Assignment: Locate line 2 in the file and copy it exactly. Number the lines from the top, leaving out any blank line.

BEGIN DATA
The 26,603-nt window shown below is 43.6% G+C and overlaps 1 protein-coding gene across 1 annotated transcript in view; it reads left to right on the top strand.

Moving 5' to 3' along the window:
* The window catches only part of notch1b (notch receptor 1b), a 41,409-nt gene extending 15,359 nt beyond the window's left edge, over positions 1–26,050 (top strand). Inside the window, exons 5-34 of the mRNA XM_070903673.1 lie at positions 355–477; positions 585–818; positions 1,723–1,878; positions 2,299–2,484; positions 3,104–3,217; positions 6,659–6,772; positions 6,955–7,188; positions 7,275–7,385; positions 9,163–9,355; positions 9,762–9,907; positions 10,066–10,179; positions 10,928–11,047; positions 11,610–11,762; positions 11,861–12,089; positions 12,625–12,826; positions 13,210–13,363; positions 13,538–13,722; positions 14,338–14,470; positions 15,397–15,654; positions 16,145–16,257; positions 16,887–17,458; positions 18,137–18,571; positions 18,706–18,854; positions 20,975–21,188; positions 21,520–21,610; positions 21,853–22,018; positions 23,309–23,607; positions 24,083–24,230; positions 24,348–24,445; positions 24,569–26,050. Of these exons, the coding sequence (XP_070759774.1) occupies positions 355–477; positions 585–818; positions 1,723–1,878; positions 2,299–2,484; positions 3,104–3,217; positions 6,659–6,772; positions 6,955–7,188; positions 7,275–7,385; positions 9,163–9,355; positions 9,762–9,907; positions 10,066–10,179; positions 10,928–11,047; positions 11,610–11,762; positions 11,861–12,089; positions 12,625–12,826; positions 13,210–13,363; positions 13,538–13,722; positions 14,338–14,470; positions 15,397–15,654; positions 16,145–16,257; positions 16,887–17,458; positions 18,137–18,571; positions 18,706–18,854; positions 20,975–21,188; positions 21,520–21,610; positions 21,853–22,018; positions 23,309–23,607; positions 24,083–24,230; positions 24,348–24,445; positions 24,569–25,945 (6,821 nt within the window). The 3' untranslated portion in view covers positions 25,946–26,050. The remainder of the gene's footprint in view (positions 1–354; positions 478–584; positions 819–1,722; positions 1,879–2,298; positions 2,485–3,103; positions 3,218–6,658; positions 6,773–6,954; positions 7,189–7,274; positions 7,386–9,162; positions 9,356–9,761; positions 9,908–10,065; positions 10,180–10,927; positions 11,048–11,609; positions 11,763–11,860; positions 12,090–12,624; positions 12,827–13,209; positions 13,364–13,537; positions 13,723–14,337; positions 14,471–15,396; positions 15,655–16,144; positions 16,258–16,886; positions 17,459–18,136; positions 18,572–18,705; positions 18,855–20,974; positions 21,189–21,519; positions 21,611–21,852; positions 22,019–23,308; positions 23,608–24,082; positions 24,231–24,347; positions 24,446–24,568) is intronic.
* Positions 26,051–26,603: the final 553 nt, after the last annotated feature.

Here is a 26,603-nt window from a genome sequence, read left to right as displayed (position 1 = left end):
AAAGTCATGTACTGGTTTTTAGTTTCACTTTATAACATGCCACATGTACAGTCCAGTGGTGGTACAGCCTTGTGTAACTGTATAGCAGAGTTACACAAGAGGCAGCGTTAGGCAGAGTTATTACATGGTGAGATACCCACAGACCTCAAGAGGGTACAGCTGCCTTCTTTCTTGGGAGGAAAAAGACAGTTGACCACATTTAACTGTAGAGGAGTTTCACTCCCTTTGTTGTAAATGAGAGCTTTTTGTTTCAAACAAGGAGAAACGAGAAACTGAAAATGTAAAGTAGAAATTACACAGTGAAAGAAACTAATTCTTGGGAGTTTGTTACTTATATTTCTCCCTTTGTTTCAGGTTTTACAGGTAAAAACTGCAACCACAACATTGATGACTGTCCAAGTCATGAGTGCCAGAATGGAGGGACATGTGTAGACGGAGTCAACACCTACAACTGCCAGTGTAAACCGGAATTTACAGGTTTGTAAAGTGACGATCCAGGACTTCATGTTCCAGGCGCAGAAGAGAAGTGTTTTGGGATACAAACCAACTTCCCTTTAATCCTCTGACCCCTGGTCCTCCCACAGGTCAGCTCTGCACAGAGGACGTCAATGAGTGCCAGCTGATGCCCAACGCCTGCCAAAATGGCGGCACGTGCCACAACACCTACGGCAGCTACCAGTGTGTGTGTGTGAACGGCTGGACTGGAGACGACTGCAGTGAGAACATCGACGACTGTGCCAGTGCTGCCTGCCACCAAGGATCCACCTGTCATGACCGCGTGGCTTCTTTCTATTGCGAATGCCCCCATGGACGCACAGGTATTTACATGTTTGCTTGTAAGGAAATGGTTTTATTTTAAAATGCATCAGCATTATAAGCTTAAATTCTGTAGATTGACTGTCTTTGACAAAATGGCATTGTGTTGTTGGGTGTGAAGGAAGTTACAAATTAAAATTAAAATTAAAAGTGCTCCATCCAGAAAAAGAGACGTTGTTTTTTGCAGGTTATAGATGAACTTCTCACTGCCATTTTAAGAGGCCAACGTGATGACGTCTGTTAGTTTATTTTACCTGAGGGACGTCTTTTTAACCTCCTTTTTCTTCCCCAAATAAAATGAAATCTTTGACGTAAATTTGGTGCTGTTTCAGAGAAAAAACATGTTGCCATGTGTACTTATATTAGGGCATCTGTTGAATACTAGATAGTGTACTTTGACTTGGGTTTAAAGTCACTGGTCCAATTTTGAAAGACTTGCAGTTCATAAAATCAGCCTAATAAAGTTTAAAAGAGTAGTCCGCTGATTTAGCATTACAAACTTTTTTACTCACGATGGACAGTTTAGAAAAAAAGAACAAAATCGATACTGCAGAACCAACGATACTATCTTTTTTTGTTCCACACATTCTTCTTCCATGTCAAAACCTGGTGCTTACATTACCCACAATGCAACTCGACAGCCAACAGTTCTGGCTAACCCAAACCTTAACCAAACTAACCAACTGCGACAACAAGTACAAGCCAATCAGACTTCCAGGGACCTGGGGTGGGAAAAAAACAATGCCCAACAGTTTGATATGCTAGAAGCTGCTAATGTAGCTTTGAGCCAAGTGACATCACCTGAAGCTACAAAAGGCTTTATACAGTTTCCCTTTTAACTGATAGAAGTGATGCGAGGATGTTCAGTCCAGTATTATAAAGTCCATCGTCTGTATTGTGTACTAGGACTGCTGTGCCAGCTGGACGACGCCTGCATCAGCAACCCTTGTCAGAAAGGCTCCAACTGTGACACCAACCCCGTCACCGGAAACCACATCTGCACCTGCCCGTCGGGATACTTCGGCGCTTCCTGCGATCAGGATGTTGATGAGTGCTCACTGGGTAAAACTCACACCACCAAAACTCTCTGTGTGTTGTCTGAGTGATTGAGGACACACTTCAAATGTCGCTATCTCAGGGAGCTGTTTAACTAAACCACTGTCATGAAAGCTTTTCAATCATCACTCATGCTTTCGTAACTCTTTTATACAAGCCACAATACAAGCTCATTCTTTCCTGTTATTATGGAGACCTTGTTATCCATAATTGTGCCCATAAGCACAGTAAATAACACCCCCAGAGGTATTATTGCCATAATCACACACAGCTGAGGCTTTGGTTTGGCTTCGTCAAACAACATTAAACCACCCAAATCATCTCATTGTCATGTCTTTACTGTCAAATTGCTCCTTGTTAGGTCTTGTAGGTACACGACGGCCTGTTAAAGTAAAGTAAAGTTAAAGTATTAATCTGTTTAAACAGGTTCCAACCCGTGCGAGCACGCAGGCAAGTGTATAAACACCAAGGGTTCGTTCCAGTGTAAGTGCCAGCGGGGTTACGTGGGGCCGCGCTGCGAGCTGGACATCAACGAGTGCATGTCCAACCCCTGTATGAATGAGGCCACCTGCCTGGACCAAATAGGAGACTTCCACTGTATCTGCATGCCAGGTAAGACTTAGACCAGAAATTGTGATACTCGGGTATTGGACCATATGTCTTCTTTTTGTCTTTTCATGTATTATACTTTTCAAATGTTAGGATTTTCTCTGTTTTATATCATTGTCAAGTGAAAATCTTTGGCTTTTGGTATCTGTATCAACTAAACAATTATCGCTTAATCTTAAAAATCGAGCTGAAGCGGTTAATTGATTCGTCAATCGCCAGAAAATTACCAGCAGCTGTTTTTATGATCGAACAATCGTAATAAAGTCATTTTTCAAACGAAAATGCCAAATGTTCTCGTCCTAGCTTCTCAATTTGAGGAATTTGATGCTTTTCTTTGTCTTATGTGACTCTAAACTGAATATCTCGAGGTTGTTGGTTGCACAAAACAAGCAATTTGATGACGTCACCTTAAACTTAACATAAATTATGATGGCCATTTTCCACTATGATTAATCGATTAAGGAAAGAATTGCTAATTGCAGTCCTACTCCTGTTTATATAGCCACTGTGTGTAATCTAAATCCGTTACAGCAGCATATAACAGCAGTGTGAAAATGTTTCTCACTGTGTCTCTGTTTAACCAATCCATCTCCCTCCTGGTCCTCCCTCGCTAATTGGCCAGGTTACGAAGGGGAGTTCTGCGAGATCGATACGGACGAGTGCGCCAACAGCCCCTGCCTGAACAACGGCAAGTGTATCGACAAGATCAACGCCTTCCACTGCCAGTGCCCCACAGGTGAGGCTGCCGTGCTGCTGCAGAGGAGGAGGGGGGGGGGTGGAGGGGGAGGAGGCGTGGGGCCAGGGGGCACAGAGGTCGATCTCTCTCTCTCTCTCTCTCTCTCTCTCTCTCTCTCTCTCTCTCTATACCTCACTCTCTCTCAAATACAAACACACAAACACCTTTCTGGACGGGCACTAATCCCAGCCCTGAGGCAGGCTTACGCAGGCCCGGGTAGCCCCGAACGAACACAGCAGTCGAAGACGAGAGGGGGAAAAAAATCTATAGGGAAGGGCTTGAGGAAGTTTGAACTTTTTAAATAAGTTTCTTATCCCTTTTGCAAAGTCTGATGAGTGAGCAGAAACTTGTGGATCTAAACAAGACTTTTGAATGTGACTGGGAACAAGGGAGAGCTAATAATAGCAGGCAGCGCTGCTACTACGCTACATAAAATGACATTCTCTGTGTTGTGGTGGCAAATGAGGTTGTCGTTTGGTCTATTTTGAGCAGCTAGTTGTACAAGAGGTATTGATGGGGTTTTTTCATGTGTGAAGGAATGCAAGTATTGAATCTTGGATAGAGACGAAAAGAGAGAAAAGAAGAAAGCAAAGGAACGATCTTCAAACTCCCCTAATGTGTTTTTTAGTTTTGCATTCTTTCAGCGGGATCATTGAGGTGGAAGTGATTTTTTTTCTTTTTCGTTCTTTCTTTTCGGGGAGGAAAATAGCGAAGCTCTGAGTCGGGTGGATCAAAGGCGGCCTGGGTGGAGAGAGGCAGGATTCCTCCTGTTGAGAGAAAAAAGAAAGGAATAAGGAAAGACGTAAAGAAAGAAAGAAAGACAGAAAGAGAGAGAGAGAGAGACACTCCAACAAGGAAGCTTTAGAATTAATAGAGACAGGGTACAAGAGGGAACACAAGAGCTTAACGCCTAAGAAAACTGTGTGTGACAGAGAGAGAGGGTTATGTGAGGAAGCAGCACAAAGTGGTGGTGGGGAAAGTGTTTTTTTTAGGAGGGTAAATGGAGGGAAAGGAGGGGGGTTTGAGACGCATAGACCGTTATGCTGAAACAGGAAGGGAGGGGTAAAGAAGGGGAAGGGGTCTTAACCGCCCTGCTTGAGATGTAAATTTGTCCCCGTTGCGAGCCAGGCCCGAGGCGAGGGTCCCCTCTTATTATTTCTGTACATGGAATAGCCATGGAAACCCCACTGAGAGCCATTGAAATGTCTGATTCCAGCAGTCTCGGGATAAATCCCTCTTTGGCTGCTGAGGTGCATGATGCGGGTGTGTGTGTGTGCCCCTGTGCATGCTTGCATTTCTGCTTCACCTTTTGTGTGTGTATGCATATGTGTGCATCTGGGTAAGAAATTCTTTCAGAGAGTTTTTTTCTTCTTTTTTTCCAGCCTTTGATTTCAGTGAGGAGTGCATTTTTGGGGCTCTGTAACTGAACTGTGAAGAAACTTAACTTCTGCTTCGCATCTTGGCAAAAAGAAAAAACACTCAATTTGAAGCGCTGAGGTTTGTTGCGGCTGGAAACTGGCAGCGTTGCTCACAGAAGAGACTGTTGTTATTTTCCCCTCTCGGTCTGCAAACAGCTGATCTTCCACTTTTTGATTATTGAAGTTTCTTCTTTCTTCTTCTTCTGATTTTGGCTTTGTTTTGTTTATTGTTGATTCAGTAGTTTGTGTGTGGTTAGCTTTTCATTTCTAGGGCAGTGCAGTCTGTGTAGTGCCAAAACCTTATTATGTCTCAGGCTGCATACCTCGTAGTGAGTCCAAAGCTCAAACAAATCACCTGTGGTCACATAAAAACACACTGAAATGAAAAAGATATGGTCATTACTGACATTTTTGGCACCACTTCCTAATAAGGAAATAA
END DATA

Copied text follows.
Moving 5' to 3' along the window: